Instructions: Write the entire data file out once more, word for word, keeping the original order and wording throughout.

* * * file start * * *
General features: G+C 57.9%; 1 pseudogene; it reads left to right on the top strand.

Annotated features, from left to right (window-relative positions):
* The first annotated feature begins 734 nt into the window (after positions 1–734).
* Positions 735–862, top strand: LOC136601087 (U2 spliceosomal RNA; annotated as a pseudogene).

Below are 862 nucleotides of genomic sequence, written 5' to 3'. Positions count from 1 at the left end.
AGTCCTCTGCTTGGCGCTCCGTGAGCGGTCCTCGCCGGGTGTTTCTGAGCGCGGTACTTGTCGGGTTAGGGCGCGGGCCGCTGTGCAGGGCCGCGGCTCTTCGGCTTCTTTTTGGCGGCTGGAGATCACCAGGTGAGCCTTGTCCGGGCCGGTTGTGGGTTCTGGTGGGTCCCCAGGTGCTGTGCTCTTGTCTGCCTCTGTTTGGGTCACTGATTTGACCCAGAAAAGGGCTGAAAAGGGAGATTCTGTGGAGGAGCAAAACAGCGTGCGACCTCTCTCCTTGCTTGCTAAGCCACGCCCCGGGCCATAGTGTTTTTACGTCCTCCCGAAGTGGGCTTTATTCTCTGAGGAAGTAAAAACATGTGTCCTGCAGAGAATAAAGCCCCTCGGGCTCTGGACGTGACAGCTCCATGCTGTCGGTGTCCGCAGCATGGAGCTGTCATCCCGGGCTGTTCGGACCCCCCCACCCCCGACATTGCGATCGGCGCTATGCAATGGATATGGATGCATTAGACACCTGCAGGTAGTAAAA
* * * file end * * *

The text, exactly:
General features: G+C 57.9%; 1 pseudogene; it reads left to right on the top strand.

Annotated features, from left to right (window-relative positions):
* The first annotated feature begins 734 nt into the window (after positions 1–734).
* Positions 735–862, top strand: LOC136601087 (U2 spliceosomal RNA; annotated as a pseudogene).

Below are 862 nucleotides of genomic sequence, written 5' to 3'. Positions count from 1 at the left end.
AGTCCTCTGCTTGGCGCTCCGTGAGCGGTCCTCGCCGGGTGTTTCTGAGCGCGGTACTTGTCGGGTTAGGGCGCGGGCCGCTGTGCAGGGCCGCGGCTCTTCGGCTTCTTTTTGGCGGCTGGAGATCACCAGGTGAGCCTTGTCCGGGCCGGTTGTGGGTTCTGGTGGGTCCCCAGGTGCTGTGCTCTTGTCTGCCTCTGTTTGGGTCACTGATTTGACCCAGAAAAGGGCTGAAAAGGGAGATTCTGTGGAGGAGCAAAACAGCGTGCGACCTCTCTCCTTGCTTGCTAAGCCACGCCCCGGGCCATAGTGTTTTTACGTCCTCCCGAAGTGGGCTTTATTCTCTGAGGAAGTAAAAACATGTGTCCTGCAGAGAATAAAGCCCCTCGGGCTCTGGACGTGACAGCTCCATGCTGTCGGTGTCCGCAGCATGGAGCTGTCATCCCGGGCTGTTCGGACCCCCCCACCCCCGACATTGCGATCGGCGCTATGCAATGGATATGGATGCATTAGACACCTGCAGGTAGTAAAA